The Federal Correctional Complex on the edge of the southern Californian town of Victorville is a grim, inhospitable place. Its squat concrete blocks are surrounded first by walls and barbed wire fences and then by the scrubby expanse of the Mojave Desert.
The prison sits just off Route 66, the highway where Nat King Cole famously invited travellers to “get your kicks”. But this stretch of the road, lined by ugly cement factories and crumbling wooden shacks, could not be further from its romantic image.
It is here in the medium-security jail that John Walker Lindh is serving the 20-year sentence imposed after he was captured fighting alongside the Taliban on the battlefields of northern Afghanistan in November 2001.
Lindh, who was given a defence lawyer and taken before an independent civilian court, had pleaded guilty to joining the Taliban and carrying weapons but, in a plea bargain, prosecutors dropped the most serious charge against him, of conspiracy to kill US nationals.
Better known simply as the “American Taliban”, Lindh, now 25, has largely disappeared from public attention since his imprisonment in October 2002, not least because the terms of his incarceration effectively forbid him from communicating with the outside world. But the Sunday Telegraph has now been given the first account of his life behind bars, provided by a former fellow Muslim inmate and the religious counsellor who visits him in prison. They describe a devout, quiet and scholarly figure who has become a spiritual role model for his fellow Muslims. He has even earned the respect of other prisoners who once condemned him as a “traitor”, they said.
This newspaper has also obtained the first prison photograph of Lindh, who goes by the Islamic name of Hamzah. It shows a tall white man, beard down to his chest and wearing a knitted green kufi (prayer cap), standing in the back row of a group of mainly black Muslim inmates who had gathered last November for the Eid celebration that follows the fasting month of Ramadan.
According to Shakeel Syed, his religious adviser, Lindh commands such stature and esteem inside the prison that he is developing into a “softer version” of Malcolm X, the fiery black American Islamic leader who spent much of his life condemning whites as the enemy, only to mellow and preach a message of racial harmony after a pilgrimage to Mecca. “I’ve told Hamzah that he could become the new Malcolm X,” said Mr Syed, the quietly spoken director of the Islamic Shura Council of Southern California. “I’m talking about the later Malcolm X who transcended racist sentiments and nationalism.
“When Hamzah is released, I believe he can become a bridge-builder between faiths and communities, a man who will fight against inequality and for social justice. He smiled at me when I told him that he could play that role in the future, but he is much too modest to say that he agrees.”
It would not be the first time that Malcolm X – who was assassinated in 1965, possibly on the orders of his former allies in the militant black Nation of Islam – has played a significant and inspirational role in Lindh’s life. As a 12-year-old boy, he first became interested in Islam when his mother took him to the Spike Lee movie, Malcolm X. Lindh was particularly taken, she recalled, by the final scene showing Muslims from around the world bowing down to God.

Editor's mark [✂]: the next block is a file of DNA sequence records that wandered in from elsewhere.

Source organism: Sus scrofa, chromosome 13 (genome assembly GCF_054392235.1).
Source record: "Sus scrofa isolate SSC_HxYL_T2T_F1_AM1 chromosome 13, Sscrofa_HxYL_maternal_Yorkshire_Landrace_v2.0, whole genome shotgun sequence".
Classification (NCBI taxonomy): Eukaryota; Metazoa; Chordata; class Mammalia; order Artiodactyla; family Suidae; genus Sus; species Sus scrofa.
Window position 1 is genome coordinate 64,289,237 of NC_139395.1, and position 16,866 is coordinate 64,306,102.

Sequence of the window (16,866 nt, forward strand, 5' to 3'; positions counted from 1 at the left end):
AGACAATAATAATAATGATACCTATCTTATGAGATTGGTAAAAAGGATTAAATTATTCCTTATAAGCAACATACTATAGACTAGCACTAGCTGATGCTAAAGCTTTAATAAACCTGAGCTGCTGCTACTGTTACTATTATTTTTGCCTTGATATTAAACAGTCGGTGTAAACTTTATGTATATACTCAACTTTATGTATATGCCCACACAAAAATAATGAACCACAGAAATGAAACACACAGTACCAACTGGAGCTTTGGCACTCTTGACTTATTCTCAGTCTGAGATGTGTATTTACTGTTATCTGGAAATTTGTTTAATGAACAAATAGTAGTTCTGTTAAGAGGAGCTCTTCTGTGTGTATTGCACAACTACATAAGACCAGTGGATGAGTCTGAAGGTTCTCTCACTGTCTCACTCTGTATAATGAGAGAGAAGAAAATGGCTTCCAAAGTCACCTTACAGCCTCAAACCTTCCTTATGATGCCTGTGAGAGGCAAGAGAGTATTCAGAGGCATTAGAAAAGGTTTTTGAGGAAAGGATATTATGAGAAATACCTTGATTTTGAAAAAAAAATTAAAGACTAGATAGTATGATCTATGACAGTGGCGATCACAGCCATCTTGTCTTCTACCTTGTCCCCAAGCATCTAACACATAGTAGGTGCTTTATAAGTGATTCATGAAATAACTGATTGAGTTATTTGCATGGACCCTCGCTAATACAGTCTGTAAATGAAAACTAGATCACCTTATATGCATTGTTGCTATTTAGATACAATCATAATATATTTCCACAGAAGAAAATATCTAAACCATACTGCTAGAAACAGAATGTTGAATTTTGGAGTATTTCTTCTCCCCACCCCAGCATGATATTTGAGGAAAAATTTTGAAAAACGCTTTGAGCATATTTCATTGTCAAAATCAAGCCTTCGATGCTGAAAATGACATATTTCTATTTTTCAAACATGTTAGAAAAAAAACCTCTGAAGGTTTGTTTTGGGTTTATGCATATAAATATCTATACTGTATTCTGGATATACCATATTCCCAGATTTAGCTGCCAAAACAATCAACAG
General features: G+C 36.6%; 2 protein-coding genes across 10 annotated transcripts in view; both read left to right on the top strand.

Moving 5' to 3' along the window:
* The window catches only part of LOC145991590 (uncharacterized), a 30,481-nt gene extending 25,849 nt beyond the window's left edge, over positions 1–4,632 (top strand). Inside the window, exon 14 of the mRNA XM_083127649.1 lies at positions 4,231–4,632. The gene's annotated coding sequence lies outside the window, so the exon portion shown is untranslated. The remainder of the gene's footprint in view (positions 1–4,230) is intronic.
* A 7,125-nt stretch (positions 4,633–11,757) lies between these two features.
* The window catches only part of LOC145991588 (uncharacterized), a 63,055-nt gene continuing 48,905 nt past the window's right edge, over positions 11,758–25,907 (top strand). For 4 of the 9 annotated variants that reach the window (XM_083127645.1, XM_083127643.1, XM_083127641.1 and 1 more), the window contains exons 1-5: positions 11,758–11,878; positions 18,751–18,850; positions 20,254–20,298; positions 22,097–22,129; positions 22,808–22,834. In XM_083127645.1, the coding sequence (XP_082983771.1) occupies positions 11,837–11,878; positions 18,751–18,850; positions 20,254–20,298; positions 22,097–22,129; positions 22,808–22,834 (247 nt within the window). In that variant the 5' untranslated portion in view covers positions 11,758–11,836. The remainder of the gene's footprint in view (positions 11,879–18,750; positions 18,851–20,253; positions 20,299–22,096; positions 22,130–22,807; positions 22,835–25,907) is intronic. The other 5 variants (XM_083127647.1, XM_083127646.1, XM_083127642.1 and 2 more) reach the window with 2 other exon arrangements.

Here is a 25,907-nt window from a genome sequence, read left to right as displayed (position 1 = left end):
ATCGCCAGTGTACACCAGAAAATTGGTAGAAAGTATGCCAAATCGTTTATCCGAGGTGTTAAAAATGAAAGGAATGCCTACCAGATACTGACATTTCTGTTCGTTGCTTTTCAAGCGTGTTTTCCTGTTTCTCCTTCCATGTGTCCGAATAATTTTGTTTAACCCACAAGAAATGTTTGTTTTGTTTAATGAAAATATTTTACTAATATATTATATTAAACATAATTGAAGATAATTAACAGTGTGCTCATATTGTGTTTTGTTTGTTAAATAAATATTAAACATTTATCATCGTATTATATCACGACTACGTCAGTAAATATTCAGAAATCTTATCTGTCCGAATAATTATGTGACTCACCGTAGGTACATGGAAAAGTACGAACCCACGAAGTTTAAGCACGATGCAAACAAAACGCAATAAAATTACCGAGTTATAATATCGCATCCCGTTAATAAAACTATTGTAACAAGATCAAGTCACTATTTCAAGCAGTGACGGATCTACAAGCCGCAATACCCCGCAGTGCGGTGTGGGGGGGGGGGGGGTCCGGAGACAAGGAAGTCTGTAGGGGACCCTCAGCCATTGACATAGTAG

But for the foreseeable future, Lindh’s life will be dictated by the strictures of prison life as well as, in his particular case, the special administrative measures imposed upon him. He is forbidden to talk about events in Afghanistan, to speak Arabic (he was, says Mr Syed, put in solitary confinement for a few days after returning the traditional greeting “salaam wa-alaikum”), to lead prayers or to teach others about Islam. He can receive visits only from his family, lawyer and chaplain.
Like most of the other 70 Muslim prisoners – the majority of whom are black American converts to Islam – Lindh eats the vegetarian diet out of concerns that even non-pork meats have not been prepared to halal specifications. He shares a bunk-bedded cell on the prison’s ground floor with another white convert, and rises before dawn to pray for the first of five times each day. After breakfast, he goes to work in the prison library and education centre, then joins the other prisoners for lunch, before usually retiring to his cell for much of the afternoon to study the Koran and Islamic texts.
Robert Thompson (who goes by the Muslim name of Abdul Raheem), 52, was recently released from Victorville after serving eight years for bank robbery. He knew Lindh for nearly two years and also describes a pious and studious young man who is held in extremely high esteem by other prisoners. “I would safely predict that right now Hamzah is reading the Koran,” he said, during a late-afternoon interview. “I’ve never seen anyone read a book like Hamzah reads the Koran. He’s so quiet and gentle that you often wouldn’t know he’s there.
“He’s a lovely, sweet man. I don’t think that the non-Muslims know what to make of him, but they sure respect him. Some people hassled him and called him a traitor at first, but that’s long gone.”
Asked if Lindh ever expresses regret about how his life has turned out, Thompson laughed. “Of course not. We all know that everything in our lives is decreed by Allah. How can you have regrets when Allah has chosen your path. He tells us not to worry about how others perceive Muslims, that we should just focus on living a good life according to the teachings of the Koran.”